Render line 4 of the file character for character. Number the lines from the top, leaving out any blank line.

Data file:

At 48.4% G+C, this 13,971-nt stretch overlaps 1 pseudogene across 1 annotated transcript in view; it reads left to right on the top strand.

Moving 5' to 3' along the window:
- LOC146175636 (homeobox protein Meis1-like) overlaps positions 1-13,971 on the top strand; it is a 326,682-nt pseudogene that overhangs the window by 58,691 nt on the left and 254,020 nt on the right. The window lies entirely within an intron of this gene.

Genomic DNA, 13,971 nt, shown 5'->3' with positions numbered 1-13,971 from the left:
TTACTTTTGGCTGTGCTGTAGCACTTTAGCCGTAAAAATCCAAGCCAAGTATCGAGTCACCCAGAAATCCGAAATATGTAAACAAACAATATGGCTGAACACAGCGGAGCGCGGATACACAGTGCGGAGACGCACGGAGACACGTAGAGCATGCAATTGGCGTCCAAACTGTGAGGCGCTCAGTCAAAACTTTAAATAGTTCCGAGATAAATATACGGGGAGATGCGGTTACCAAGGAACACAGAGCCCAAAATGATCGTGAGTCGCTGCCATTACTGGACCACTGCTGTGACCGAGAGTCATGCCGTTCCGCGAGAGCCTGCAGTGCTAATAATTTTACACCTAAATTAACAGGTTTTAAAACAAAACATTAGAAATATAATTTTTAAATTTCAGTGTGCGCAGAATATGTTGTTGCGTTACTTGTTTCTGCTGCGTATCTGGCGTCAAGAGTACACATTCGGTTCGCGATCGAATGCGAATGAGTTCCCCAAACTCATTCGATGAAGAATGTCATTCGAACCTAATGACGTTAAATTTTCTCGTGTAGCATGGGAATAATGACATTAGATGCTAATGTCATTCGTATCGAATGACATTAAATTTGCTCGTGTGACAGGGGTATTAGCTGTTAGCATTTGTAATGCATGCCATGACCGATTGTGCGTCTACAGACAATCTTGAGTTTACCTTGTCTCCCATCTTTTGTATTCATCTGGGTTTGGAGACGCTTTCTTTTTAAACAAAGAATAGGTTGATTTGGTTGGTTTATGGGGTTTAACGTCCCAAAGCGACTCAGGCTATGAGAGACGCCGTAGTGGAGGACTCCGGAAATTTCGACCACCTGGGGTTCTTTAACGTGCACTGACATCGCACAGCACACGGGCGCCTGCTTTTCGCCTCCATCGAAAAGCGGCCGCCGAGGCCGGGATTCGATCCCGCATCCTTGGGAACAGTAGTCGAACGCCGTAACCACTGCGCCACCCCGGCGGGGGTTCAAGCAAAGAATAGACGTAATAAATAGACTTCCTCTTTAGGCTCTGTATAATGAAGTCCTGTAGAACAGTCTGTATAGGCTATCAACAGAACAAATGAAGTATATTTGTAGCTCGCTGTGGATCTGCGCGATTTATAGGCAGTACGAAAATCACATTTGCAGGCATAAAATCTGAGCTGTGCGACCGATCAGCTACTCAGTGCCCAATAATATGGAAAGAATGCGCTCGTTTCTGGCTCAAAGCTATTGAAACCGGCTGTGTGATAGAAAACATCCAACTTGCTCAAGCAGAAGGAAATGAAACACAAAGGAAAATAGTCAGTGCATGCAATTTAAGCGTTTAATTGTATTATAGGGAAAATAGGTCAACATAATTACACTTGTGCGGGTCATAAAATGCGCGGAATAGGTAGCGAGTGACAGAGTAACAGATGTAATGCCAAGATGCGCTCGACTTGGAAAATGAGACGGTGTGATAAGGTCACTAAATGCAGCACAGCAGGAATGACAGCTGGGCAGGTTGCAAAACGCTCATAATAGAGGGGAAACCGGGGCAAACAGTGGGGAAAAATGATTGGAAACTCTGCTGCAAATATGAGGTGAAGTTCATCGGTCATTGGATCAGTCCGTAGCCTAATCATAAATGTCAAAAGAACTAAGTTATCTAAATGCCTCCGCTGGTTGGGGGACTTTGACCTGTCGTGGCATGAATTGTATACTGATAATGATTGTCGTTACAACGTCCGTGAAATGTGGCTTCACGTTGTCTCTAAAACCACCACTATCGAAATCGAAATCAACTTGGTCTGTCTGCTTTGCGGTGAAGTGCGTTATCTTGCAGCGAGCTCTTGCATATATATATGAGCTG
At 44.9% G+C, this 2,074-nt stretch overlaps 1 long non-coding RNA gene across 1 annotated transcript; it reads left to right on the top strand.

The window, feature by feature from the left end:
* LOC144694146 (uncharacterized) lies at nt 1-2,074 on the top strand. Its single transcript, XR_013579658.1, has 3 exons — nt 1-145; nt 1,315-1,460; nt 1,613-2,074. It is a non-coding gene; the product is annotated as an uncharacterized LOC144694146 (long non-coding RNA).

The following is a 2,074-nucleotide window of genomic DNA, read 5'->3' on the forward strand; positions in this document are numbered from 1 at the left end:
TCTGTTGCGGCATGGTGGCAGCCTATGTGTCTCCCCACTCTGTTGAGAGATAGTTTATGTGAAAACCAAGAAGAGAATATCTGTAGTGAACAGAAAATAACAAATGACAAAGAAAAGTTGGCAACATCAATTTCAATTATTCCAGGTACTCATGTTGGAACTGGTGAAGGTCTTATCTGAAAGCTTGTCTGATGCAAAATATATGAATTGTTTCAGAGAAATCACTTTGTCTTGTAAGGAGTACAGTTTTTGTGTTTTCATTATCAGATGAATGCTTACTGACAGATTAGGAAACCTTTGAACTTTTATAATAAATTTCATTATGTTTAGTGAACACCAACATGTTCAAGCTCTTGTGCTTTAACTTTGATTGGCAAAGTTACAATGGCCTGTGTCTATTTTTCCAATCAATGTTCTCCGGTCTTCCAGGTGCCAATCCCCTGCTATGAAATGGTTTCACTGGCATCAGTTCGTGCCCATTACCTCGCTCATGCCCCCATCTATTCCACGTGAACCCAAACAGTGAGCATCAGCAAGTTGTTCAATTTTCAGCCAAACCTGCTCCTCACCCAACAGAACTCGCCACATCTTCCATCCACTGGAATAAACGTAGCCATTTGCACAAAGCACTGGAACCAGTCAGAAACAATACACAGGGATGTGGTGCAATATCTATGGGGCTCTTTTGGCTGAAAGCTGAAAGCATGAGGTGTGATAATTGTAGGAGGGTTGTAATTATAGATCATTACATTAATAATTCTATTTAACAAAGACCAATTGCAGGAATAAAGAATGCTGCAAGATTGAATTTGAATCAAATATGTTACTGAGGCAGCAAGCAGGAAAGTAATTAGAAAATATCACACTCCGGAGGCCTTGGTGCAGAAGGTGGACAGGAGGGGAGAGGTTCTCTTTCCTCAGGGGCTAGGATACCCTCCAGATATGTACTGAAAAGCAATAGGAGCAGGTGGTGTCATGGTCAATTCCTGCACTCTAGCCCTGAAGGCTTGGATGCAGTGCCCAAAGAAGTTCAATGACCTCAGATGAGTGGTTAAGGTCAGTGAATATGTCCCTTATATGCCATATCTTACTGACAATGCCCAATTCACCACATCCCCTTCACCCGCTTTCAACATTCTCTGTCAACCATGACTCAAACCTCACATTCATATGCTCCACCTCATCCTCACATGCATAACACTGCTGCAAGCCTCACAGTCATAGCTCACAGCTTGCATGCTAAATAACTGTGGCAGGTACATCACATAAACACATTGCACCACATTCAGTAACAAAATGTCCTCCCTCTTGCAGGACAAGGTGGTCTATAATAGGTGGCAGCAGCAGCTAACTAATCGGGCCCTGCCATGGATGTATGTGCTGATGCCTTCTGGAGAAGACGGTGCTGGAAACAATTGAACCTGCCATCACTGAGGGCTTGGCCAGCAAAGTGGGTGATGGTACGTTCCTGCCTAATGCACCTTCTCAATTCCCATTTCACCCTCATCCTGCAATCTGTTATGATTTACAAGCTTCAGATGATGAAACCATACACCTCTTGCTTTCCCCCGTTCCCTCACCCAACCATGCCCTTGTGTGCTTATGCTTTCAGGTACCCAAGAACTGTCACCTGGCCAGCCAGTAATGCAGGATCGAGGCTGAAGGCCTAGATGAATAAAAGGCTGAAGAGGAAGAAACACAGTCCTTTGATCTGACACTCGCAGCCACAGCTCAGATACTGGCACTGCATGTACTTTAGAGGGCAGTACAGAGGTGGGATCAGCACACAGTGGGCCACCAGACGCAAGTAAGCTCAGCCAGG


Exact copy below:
Genomic DNA, 13,971 nt, shown 5'->3' with positions numbered 1-13,971 from the left: